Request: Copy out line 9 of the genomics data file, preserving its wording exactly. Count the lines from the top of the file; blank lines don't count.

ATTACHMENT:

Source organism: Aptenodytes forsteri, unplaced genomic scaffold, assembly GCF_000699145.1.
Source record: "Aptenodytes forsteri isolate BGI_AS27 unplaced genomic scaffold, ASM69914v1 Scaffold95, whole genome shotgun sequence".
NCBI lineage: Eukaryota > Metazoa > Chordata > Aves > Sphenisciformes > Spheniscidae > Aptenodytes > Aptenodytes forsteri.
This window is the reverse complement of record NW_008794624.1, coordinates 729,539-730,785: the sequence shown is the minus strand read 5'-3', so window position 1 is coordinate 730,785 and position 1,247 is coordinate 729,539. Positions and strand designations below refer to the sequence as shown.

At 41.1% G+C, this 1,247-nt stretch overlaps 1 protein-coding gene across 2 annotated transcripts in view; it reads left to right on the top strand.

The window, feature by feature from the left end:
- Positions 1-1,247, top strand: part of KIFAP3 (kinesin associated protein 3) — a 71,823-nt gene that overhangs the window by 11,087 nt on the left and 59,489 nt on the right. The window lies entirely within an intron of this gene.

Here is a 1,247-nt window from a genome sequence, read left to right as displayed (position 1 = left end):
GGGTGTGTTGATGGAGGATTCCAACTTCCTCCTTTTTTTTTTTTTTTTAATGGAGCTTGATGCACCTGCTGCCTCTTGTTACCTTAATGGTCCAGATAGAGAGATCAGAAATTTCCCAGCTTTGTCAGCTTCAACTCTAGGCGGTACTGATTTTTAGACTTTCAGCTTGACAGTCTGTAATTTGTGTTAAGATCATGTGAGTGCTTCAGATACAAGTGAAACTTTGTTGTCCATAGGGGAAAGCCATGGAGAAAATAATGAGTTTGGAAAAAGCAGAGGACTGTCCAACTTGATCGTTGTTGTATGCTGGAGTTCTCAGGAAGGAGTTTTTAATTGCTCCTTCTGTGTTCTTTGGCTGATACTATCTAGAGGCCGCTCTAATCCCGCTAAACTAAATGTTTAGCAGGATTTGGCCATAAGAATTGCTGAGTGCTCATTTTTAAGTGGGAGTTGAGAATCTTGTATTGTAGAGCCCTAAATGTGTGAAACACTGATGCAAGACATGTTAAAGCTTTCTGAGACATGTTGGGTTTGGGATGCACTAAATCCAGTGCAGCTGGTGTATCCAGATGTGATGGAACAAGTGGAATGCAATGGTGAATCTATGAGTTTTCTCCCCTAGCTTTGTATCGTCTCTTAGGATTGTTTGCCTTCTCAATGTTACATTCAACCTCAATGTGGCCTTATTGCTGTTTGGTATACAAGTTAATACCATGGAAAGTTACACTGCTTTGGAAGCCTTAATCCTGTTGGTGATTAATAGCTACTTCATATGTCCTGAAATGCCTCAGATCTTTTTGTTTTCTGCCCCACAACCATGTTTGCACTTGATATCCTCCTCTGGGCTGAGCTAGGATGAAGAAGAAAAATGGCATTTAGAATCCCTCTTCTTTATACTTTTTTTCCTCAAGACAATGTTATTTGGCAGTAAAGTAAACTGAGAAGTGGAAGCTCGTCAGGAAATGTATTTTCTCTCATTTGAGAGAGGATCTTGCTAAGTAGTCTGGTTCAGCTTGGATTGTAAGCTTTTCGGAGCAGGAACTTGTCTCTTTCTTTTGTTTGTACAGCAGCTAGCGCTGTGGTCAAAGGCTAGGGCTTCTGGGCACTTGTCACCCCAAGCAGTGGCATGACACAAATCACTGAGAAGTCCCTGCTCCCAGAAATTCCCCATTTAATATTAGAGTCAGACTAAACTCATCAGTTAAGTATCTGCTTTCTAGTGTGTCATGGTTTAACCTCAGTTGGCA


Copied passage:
GGGTGTGTTGATGGAGGATTCCAACTTCCTCCTTTTTTTTTTTTTTTTAATGGAGCTTGATGCACCTGCTGCCTCTTGTTACCTTAATGGTCCAGATAGAGAGATCAGAAATTTCCCAGCTTTGTCAGCTTCAACTCTAGGCGGTACTGATTTTTAGACTTTCAGCTTGACAGTCTGTAATTTGTGTTAAGATCATGTGAGTGCTTCAGATACAAGTGAAACTTTGTTGTCCATAGGGGAAAGCCATGGAGAAAATAATGAGTTTGGAAAAAGCAGAGGACTGTCCAACTTGATCGTTGTTGTATGCTGGAGTTCTCAGGAAGGAGTTTTTAATTGCTCCTTCTGTGTTCTTTGGCTGATACTATCTAGAGGCCGCTCTAATCCCGCTAAACTAAATGTTTAGCAGGATTTGGCCATAAGAATTGCTGAGTGCTCATTTTTAAGTGGGAGTTGAGAATCTTGTATTGTAGAGCCCTAAATGTGTGAAACACTGATGCAAGACATGTTAAAGCTTTCTGAGACATGTTGGGTTTGGGATGCACTAAATCCAGTGCAGCTGGTGTATCCAGATGTGATGGAACAAGTGGAATGCAATGGTGAATCTATGAGTTTTCTCCCCTAGCTTTGTATCGTCTCTTAGGATTGTTTGCCTTCTCAATGTTACATTCAACCTCAATGTGGCCTTATTGCTGTTTGGTATACAAGTTAATACCATGGAAAGTTACACTGCTTTGGAAGCCTTAATCCTGTTGGTGATTAATAGCTACTTCATATGTCCTGAAATGCCTCAGATCTTTTTGTTTTCTGCCCCACAACCATGTTTGCACTTGATATCCTCCTCTGGGCTGAGCTAGGATGAAGAAGAAAAATGGCATTTAGAATCCCTCTTCTTTATACTTTTTTTCCTCAAGACAATGTTATTTGGCAGTAAAGTAAACTGAGAAGTGGAAGCTCGTCAGGAAATGTATTTTCTCTCATTTGAGAGAGGATCTTGCTAAGTAGTCTGGTTCAGCTTGGATTGTAAGCTTTTCGGAGCAGGAACTTGTCTCTTTCTTTTGTTTGTACAGCAGCTAGCGCTGTGGTCAAAGGCTAGGGCTTCTGGGCACTTGTCACCCCAAGCAGTGGCATGACACAAATCACTGAGAAGTCCCTGCTCCCAGAAATTCCCCATTTAATATTAGAGTCAGACTAAACTCATCAGTTAAGTATCTGCTTTCTAGTGTGTCATGGTTTAACCTCAGTTGGCA